6 responses »

  1. Paul Martin says:

    I found this post interesting because I went to New Orleans last summer to help rebuild houses after Hurricane Katrina. Specifically, I was working with some people from Habitat for Humanity, along with other Bucknellians. Although Habitat for Humanity isn’t purely devoted to work after natural disasters, a large portion of rebuilding houses is the result of disasters such as floods and hurricanes. The problem I see with Marc’s proposal is the economic side. Sure, there will be a huge availability of jobs for cleanup and rebuilding, but who will pay for those workers? The government sure doesn’t want to. Most workers in Habitat for Humanity are volunteers for a week or two. Aside from people who work in the Habitat offices who make a decent wage, the only other people who earn a salary are people recently out of college serving as general supervisors, and they make significantly less than any starting wage at a traditional job. You might think that a local government or even the local people and companies might be able to pay salaries, but governments and locals are usually strapped for cash after a disaster, devoting most of their funds to food and temporary shelter. That said, I definitely appreciate the ingenuity of Marc’s modest proposal.

  2. brookeparker16 says:

    They use cloud seeding in Colorado too!! They use it to try to produce snow for the mountains. However, it was not working early this winter when I was skiing on rocks……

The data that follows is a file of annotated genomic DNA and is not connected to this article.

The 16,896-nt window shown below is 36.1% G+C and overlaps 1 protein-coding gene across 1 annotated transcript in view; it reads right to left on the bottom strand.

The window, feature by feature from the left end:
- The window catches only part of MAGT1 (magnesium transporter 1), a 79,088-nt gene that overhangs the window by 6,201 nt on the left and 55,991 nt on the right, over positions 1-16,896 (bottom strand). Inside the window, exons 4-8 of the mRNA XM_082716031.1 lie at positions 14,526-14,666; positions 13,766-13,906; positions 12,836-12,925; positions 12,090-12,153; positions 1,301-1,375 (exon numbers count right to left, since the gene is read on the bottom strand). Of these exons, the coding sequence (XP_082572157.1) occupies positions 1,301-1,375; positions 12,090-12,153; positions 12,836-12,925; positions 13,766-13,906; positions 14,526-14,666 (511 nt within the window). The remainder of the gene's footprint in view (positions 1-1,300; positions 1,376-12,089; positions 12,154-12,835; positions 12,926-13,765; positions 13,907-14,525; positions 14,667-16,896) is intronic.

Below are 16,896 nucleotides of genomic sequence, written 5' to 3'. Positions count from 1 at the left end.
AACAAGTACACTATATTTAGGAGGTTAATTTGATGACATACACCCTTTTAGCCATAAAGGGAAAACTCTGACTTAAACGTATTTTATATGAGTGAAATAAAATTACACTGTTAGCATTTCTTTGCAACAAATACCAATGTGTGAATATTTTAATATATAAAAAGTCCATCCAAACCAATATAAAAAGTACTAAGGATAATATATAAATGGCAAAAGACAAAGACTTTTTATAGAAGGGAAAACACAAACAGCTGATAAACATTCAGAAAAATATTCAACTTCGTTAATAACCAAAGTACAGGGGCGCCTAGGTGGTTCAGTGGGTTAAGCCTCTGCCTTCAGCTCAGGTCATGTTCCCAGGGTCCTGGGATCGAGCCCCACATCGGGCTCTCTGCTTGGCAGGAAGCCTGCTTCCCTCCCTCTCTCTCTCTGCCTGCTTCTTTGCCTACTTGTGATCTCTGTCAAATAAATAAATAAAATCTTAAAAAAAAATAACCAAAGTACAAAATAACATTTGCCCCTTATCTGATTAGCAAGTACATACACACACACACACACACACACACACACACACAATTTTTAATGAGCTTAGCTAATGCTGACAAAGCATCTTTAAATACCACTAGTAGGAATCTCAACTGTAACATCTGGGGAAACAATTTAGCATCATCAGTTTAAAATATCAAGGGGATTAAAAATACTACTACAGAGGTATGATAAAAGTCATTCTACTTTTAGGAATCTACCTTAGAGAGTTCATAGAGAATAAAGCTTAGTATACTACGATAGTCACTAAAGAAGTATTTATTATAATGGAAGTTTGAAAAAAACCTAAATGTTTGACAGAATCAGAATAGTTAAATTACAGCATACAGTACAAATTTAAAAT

3. Lindsay S. says:

    This is really interesting to think about. My concern is that these intentional natural disasters would either be negatively impacting people’s lives too much or would not be generating enough job opportunities. If they were controlled enough as not to harm any people, then where would the line be drawn? Could people’s homes be destroyed as long as they survived? Or could nothing about their life be disrupted? If that were to be the case, then I don’t think any natural disaster would really be a viable option. If it were assumed that people’s lives could be a little disrupted, then how much cleanup would really be required? My guess would be not that much because it can’t take that long to fix a bridge or two that became damaged in a storm. If a natural disaster causes widespread devastation, that’s another story and there’d be plenty of cleanup required. That type of natural disaster would undoubtedly cause a lot of harm to people though.

  4. Marc says:

    I agree that this might not be the most practical solution to the unemployment crisis, but the point I was trying to get at is that it is such a mess that our government might as well try something crazy. The cloud seeding process to create mini-natural disasters would most likely cause problems for the people around them, but I was trying to set the tone to say that the US is such a power that they can control the weather to do what they want. I was mostly just trying to get at the fact that unemployment is such a big issue, with jobs going overseas and unemployment rising domestically, and that it’s kind of bizarre that our nation’s leading economists can’t find any solutions.

  5. […] The best overall blog goes to “Natural Disaster, Natural Solutions”–Marc […]

    • paplanner says:

      A little tongue in cheek combined with some original thought is always interesting, when it is well written, humorous and elicits serious reaction, you’re on to something.